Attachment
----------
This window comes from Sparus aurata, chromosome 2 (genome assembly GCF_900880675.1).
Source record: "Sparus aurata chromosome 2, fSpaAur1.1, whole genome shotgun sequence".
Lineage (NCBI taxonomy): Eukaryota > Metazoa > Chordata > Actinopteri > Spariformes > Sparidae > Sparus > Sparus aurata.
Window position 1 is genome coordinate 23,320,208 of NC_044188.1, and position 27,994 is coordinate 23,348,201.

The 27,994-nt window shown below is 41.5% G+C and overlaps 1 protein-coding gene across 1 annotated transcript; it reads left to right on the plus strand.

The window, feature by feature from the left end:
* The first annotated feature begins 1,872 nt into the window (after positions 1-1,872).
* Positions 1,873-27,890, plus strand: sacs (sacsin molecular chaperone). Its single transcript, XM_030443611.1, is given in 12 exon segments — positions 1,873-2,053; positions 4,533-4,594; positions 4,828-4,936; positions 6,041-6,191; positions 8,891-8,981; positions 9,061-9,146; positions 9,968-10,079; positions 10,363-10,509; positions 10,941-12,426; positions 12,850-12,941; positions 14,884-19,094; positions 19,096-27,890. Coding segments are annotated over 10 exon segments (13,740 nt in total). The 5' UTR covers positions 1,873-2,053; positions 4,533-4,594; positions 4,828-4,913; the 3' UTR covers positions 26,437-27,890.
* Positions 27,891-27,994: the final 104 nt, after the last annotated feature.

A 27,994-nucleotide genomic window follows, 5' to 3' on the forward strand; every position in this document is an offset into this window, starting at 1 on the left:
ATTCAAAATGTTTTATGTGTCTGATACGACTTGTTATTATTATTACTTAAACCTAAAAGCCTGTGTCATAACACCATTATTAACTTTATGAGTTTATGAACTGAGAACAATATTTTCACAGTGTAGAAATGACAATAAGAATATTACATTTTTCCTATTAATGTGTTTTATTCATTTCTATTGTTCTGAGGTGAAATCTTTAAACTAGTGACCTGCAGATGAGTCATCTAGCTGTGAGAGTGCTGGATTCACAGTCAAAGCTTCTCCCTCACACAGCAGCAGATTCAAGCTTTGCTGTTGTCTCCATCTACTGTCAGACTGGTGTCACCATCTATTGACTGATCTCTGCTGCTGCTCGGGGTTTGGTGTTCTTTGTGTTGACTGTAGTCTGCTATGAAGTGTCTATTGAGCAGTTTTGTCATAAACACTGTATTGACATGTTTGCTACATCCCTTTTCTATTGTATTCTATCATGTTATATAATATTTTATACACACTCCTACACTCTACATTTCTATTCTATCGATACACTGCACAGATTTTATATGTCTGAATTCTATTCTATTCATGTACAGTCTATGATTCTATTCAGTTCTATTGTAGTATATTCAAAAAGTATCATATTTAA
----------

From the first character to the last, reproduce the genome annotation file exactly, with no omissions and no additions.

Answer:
This window comes from Sparus aurata, chromosome 2 (genome assembly GCF_900880675.1).
Source record: "Sparus aurata chromosome 2, fSpaAur1.1, whole genome shotgun sequence".
Lineage (NCBI taxonomy): Eukaryota > Metazoa > Chordata > Actinopteri > Spariformes > Sparidae > Sparus > Sparus aurata.
Window position 1 is genome coordinate 23,320,208 of NC_044188.1, and position 27,994 is coordinate 23,348,201.

The 27,994-nt window shown below is 41.5% G+C and overlaps 1 protein-coding gene across 1 annotated transcript; it reads left to right on the plus strand.

The window, feature by feature from the left end:
* The first annotated feature begins 1,872 nt into the window (after positions 1-1,872).
* Positions 1,873-27,890, plus strand: sacs (sacsin molecular chaperone). Its single transcript, XM_030443611.1, is given in 12 exon segments — positions 1,873-2,053; positions 4,533-4,594; positions 4,828-4,936; positions 6,041-6,191; positions 8,891-8,981; positions 9,061-9,146; positions 9,968-10,079; positions 10,363-10,509; positions 10,941-12,426; positions 12,850-12,941; positions 14,884-19,094; positions 19,096-27,890. Coding segments are annotated over 10 exon segments (13,740 nt in total). The 5' UTR covers positions 1,873-2,053; positions 4,533-4,594; positions 4,828-4,913; the 3' UTR covers positions 26,437-27,890.
* Positions 27,891-27,994: the final 104 nt, after the last annotated feature.

A 27,994-nucleotide genomic window follows, 5' to 3' on the forward strand; every position in this document is an offset into this window, starting at 1 on the left:
ATTCAAAATGTTTTATGTGTCTGATACGACTTGTTATTATTATTACTTAAACCTAAAAGCCTGTGTCATAACACCATTATTAACTTTATGAGTTTATGAACTGAGAACAATATTTTCACAGTGTAGAAATGACAATAAGAATATTACATTTTTCCTATTAATGTGTTTTATTCATTTCTATTGTTCTGAGGTGAAATCTTTAAACTAGTGACCTGCAGATGAGTCATCTAGCTGTGAGAGTGCTGGATTCACAGTCAAAGCTTCTCCCTCACACAGCAGCAGATTCAAGCTTTGCTGTTGTCTCCATCTACTGTCAGACTGGTGTCACCATCTATTGACTGATCTCTGCTGCTGCTCGGGGTTTGGTGTTCTTTGTGTTGACTGTAGTCTGCTATGAAGTGTCTATTGAGCAGTTTTGTCATAAACACTGTATTGACATGTTTGCTACATCCCTTTTCTATTGTATTCTATCATGTTATATAATATTTTATACACACTCCTACACTCTACATTTCTATTCTATCGATACACTGCACAGATTTTATATGTCTGAATTCTATTCTATTCATGTACAGTCTATGATTCTATTCAGTTCTATTGTAGTATATTCAAAAAGTATCATATTTAA